Last time I was there they had large amounts of: test tubes, sea shells, rubber stoppers, paper clips, poster board, mat board (in various sizes), spools, reels, bits of metal, clock parts, cardboard tubes, packing materials, ribbons, cards, used acrylic paints, pieces of dolls, scraps of fabric and papers, old maps, clothing patterns, and so much more that I can’t remember. Whether you’re into found art sculpture, collages, or you just need some inexpensive mat board, it’s worth considering this place next time you are on an art supply shopping binge.

Lisa Janes

 

Best McMansion - Hall of Odin in Asgard

Feast your eyes on the softly arched gables. Behold the pefectly aligned wainscoting. Drink in the marbled colonnade where we sacrifice our enemies for the mirth of the gods. And this is no brick facade with alkene-derivative sides and rear. Nay, we are kiln masters who fire inexhaustible bricks by hand at the foot of Mt. Doom and place them with great care all about the circumference.

Oh and we're so far out here, the goddamn bus never comes by and you can see all the way to Denver.

The hammer of the gods

will drive our ships to new lands

to fight the horde

singing and crying

I am coming.

 

Best Subdivision for Bizarro Architecture - Yankee Ridge

Far from what may or may not be Norse paradise, lies a little known land where experimentation in drugs and architecture was welcomed and celebrated. People wave at you like lunatics and homes have ambition. I'd like to live there. Wouldn't you?

   

 

Best Yard Sculpture

Ok, so this is more of a celebration of eccentricity than a purely artistic assessment. I’ve just always appreciated that the people living at this house, close to Mayfair Park, were willing to flout convention and spice up what is an otherwise staid, conservative neighborhood, by putting this red behemoth in their front yard.

The rich. You know why they're so odd? Because they can afford to be.

 

Most generous local dance artist: Deanna Doty

Deanna Doty founded both the Champaign Ballet Academy and the Champaign-Urbana Ballet (C-U Ballet) in 1998 and has been enriching the local dance scene ever since. As the director of the Academy, Doty has provided C-U residents with professional quality ballet training; as the artistic director of the C-U Ballet, Doty has given these dancers many opportunities to perform, in addition to bringing high caliber ballet productions to the local population.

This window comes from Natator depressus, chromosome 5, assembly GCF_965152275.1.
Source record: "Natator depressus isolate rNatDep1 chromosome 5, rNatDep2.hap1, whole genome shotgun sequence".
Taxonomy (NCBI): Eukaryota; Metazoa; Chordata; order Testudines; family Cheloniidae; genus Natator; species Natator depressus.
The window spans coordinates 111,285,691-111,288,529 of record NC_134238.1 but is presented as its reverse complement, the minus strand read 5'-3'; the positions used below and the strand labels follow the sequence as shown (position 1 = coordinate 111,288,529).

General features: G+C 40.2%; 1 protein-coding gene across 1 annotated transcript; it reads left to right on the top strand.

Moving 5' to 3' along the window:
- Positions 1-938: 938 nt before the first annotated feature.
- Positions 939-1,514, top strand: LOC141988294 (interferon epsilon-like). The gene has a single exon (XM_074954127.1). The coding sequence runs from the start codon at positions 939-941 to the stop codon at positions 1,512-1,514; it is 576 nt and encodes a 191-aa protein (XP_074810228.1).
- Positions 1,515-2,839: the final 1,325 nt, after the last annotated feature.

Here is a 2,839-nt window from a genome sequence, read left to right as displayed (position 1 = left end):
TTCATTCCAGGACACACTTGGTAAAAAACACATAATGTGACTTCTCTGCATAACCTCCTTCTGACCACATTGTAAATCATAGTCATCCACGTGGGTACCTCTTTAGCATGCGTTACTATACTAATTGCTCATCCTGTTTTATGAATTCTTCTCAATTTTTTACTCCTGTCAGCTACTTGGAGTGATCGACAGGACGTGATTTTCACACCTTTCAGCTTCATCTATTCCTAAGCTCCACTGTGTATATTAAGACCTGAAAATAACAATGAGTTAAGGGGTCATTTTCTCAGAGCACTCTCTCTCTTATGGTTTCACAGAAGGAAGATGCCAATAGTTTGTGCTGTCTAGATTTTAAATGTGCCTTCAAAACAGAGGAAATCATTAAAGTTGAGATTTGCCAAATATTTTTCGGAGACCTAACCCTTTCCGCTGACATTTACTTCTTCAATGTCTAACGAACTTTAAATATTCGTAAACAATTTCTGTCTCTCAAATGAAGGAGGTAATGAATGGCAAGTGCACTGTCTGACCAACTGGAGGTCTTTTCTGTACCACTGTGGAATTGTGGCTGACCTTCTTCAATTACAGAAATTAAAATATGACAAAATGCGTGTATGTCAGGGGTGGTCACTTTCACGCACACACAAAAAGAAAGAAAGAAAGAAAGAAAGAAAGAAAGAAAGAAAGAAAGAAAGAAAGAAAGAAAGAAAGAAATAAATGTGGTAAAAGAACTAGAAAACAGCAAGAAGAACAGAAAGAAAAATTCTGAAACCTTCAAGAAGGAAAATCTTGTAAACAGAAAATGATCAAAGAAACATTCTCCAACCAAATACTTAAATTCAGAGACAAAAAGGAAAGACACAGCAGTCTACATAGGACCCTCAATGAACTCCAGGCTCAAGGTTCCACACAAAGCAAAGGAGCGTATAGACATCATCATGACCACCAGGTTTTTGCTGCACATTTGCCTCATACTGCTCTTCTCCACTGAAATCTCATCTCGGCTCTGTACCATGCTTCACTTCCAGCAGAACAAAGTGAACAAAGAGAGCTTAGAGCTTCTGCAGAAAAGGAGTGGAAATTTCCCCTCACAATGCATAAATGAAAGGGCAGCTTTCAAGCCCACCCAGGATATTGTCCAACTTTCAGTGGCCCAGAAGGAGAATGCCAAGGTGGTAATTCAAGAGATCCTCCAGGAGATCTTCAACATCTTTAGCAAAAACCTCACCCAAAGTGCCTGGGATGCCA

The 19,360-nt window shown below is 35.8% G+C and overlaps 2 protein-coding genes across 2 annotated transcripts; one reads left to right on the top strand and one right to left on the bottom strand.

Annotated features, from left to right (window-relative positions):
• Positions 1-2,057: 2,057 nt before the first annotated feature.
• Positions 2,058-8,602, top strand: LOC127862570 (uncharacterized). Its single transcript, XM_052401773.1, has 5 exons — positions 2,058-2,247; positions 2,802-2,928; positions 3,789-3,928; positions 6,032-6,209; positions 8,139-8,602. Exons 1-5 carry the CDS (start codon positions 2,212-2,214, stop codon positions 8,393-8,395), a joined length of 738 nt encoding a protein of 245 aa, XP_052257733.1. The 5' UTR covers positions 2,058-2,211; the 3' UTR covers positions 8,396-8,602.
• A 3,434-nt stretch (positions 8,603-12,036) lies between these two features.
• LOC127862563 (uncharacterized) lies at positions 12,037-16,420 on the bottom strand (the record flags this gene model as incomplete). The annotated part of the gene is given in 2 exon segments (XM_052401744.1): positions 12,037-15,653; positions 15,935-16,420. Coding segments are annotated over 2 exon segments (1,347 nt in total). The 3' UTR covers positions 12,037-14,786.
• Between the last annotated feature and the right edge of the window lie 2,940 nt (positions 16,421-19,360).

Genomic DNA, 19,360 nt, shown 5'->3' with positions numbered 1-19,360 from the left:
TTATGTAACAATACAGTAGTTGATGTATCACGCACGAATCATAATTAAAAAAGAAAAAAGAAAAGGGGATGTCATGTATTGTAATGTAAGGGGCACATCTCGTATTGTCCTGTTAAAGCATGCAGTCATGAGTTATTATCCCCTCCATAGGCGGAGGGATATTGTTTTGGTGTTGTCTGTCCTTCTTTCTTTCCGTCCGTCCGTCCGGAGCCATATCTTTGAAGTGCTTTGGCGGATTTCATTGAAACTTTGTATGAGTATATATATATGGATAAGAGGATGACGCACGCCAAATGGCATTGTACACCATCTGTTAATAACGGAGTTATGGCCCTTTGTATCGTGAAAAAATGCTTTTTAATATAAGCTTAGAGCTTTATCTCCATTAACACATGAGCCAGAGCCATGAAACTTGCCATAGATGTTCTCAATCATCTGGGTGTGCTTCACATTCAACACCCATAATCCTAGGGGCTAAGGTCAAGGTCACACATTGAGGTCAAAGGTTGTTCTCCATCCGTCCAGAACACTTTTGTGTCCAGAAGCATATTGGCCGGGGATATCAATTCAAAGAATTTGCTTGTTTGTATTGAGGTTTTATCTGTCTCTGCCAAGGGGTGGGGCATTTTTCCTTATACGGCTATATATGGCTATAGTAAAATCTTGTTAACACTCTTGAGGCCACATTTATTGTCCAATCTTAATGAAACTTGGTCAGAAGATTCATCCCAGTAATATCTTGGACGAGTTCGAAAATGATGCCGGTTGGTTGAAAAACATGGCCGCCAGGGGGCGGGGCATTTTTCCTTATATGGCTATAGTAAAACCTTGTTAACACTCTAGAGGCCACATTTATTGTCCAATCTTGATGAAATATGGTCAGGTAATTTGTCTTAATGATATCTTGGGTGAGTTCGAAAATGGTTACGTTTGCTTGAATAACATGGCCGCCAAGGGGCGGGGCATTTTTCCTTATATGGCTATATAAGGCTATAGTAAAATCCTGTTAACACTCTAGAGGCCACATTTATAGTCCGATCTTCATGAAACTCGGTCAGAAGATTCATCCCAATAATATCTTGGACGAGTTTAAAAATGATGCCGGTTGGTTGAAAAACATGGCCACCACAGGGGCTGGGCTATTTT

Independent dance teacher Donna Warwick had nothing but good things to say about Doty’s impact on the local dance community.

“Deanna Doty is so dedicated to her art; that that is what she focuses on all the time,” Warwick said.  “I cannot say enough words in praise about her. She is a huge talent, and she has transformed the lives of many students, including my daughter, Alexandra.”

Alyssa Schoeneman

Photo by Dan Merlo

 

Best young children’s dance instructor: Donna Warwick

Donna Warwick has taught children’s arts programs in Central Illinois since 1994. In a combination of her 20+ years of dance experience and her certification in elementary education, Warwick created the Artsfusion program for early childhood education; Artsfusion combines music, movement and art appreciation to create a creativity-filled forum for storytelling. Warwick teaches once a week at University Primary School, in addition to teaching classes at the Champaign Ballet Academy and at Amara Yoga & Arts. Warwick is also a co-founder of the Champaign Urbana Ballet and has served on the Board of Directors since the company’s birth in 1998.

University of Illinois at Urbana-Champaign Department of Dance Professor Sara Hook said that her children love “Miss Donna.”

“Children and parents think ‘Miss Donna’ is magic,” Hook said. “She is consistently nurturing and stimulating. Her methods empower children to value and engage their imaginations and her influence on students is long-lasting.”

But this dance teacher’s community impact does not stop in the professional sphere; Warwick has also volunteered her skills for leading movement experiences and for creating fairy tale themed parties to be auctioned for various arts related fundraising projects for organizations including 40North and Champaign Urbana Ballet, and for various local disaster relief initiatives. Warwick also founded the Tickets for Kids Program, which offers free tickets to ballet performances to area under-privileged kids, out of the Champaign Urbana Ballet.

Warwick explained that her motivation in everything she does is “the children.”
“[Teaching dance to children] is so meaningful to me,” Warwick said. “Even if there is not a lot of money in it — and there’s not — there is still this feeling of complete reward… Every time I leave, I go away learning something. The children touch my heart and I touch theirs. It’s love.”

Alyssa Schoeneman

Photo by Kirsten Pauli